Thursday, July 28, 2011

A Recent Visit to the Goutte d'Or

Last week, I had the opportunity to guide Professor Saladin Ambar of Lehigh University through the Goutte d’Or, the African/Arab quarter of the 18th arrondissement that is often referred to as Château Rouge and Barbès. The visit provided an opportunity for me to see how the renovation of the area is progressing.

As increasing numbers of dilapidated buildings are destroyed, temporary gardens are cropping up to fill the empty spaces.

Common Garden at rue des Poissoniers
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Mobile Garden at rue Polonceau
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New buildings throughout the neighborhood are destined to provide social housing as well as commercial space.

New Construction on rue Myrha
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The mosque at the corner of rue des Poissoniers and rue Polonceau and the adjacent building on rue Polonceau are scheduled to be demolished.

Mosque - Façade rue des Poissoniers
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Info on Demolition of the Mosque and Adjacent Building
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The prestigious auction house Drouot has moved into the neighborhood. Located at 64, rue Doudeauville, this site is dedicated to the sale of furniture and “contemporary objects.”

Drouot Auction House
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In my opinion, this is a sure sign that the neighborhood will eventually become upscale.

The cobblestones of rue Dejean were replaced in 2006; unfortunately, the arches that formerly marked the entry of the Marché Dejean were never reinstalled.

Arches at Marché Dejean
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A couple of my favorite places have gotten a “face lift”! The fishmonger, Les Embruns, now has a new awning.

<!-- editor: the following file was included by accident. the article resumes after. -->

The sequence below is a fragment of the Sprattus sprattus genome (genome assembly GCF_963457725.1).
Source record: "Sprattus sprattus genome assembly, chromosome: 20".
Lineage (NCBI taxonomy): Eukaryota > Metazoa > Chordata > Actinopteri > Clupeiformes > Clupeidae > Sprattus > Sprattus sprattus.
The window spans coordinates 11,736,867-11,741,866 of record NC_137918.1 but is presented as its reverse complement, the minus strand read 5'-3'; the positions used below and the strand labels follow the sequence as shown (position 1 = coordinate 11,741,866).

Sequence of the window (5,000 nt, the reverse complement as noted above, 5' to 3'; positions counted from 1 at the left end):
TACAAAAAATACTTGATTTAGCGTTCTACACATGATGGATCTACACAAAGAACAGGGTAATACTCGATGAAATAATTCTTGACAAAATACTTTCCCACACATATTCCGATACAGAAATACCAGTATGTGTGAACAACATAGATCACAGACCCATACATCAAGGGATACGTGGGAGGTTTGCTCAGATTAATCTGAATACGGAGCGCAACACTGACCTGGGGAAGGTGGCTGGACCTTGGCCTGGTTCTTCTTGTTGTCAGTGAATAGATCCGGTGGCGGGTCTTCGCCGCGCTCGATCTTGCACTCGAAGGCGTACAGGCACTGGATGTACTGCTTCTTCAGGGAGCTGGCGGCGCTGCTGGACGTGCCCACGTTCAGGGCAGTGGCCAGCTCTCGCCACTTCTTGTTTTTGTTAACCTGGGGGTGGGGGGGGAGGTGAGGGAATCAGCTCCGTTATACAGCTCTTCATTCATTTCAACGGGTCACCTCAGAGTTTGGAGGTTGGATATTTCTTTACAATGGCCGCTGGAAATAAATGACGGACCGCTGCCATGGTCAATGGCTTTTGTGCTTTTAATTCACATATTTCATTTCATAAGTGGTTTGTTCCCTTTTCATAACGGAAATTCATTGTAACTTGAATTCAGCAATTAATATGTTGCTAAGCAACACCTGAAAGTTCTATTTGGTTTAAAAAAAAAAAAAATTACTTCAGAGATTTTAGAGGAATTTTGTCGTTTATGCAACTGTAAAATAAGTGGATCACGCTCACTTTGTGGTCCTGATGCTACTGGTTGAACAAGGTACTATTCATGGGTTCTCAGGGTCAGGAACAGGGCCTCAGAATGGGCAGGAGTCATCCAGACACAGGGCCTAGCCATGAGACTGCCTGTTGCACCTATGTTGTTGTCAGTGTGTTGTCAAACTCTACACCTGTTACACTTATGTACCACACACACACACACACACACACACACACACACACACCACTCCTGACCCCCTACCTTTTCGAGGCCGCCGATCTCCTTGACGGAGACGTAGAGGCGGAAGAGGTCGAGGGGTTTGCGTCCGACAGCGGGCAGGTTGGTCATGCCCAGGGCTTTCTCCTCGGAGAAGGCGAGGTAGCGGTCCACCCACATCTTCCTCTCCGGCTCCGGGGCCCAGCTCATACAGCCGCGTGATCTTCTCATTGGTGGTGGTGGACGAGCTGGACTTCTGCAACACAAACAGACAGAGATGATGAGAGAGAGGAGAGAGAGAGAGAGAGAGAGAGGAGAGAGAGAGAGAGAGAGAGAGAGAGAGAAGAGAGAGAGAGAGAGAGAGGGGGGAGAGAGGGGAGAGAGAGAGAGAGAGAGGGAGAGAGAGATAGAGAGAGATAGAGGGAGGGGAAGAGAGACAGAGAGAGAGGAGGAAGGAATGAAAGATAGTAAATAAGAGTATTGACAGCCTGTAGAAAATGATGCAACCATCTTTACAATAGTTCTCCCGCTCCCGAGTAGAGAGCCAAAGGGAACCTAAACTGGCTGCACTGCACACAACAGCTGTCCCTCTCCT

Les Embruns - Fishmonger
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The Cameroonian restaurant Mini Resto has adopted a new name and painted its façade.

New name and façade for Mini Resto
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Professor Ambar and I visited the gallery / boutique Eccomusée, where we found an eclectic collection of African masks, Tuareg jewelry, portraits of retired residents of the quartier, two photography exhibits, and other miscellaneous items.

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Monique Y. Wells and Prof. Saladin Ambar
Photo courtesy of Prof. Saladin Ambar

Signs that announce new construction in this neighborhood bear the slogan (in small letters at the right of the orange stripe) “Votre quartier change” – “Your quarter is changing.”

Votre quartier change!
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This is an understatement! I predict that within the next five years, the area will be virtually unrecognizable, particularly with regard to its inhabitants. If you are interested in seeing the neighborhood before it is completely transformed, I recommend that you visit it soon.


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